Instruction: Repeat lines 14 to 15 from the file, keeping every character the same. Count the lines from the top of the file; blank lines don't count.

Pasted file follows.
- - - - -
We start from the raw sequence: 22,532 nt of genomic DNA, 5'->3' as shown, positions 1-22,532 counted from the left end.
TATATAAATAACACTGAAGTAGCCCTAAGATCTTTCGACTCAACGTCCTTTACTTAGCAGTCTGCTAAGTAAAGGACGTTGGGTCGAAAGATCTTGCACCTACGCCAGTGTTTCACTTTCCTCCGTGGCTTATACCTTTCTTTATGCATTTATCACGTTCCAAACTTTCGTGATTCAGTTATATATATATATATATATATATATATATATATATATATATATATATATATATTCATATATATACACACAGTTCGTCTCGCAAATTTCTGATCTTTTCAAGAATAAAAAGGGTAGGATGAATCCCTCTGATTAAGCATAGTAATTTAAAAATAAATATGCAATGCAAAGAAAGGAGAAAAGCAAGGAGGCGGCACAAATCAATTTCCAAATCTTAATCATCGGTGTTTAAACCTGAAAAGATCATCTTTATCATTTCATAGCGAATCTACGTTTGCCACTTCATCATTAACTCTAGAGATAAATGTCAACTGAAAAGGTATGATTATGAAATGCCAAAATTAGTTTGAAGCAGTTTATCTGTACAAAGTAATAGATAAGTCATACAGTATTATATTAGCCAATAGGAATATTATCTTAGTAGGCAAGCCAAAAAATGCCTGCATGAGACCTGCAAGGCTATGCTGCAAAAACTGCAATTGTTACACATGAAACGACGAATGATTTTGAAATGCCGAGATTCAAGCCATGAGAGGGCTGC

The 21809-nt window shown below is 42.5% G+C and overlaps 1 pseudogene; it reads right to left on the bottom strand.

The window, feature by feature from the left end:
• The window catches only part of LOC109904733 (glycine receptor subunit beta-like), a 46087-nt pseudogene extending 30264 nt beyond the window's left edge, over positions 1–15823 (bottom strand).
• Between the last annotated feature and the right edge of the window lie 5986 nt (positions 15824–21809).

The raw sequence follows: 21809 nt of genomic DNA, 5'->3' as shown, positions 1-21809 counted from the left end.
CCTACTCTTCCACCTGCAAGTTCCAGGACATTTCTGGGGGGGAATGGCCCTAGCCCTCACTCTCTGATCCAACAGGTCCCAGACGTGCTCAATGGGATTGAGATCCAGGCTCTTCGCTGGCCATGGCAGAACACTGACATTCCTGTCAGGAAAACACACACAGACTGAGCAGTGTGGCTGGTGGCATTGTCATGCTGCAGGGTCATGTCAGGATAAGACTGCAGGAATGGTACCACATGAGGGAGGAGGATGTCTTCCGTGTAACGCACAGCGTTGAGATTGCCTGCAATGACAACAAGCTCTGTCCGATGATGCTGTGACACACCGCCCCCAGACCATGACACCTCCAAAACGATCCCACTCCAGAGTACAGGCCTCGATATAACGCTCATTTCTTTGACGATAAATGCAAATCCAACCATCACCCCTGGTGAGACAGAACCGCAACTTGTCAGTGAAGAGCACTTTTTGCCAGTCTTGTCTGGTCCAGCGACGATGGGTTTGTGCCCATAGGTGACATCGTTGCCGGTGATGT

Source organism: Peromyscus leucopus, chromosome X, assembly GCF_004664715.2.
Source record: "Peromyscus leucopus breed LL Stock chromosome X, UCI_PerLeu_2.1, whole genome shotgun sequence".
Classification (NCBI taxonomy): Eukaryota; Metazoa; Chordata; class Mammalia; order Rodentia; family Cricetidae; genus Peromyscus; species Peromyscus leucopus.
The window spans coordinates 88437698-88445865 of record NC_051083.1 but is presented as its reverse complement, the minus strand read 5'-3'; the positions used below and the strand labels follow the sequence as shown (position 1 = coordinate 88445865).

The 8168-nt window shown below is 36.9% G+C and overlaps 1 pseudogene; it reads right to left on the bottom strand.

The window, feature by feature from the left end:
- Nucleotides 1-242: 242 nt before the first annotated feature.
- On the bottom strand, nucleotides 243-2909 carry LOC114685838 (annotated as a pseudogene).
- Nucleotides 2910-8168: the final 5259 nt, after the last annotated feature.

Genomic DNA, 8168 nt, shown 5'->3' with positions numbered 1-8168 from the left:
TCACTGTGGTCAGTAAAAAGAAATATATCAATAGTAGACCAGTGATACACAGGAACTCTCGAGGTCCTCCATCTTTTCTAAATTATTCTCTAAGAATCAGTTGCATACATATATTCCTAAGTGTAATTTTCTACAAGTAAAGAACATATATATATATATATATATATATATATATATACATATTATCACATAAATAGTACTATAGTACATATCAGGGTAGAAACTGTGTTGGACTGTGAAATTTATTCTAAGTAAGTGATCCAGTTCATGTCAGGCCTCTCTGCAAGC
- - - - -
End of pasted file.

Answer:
The window, feature by feature from the left end:
- Nucleotides 1-242: 242 nt before the first annotated feature.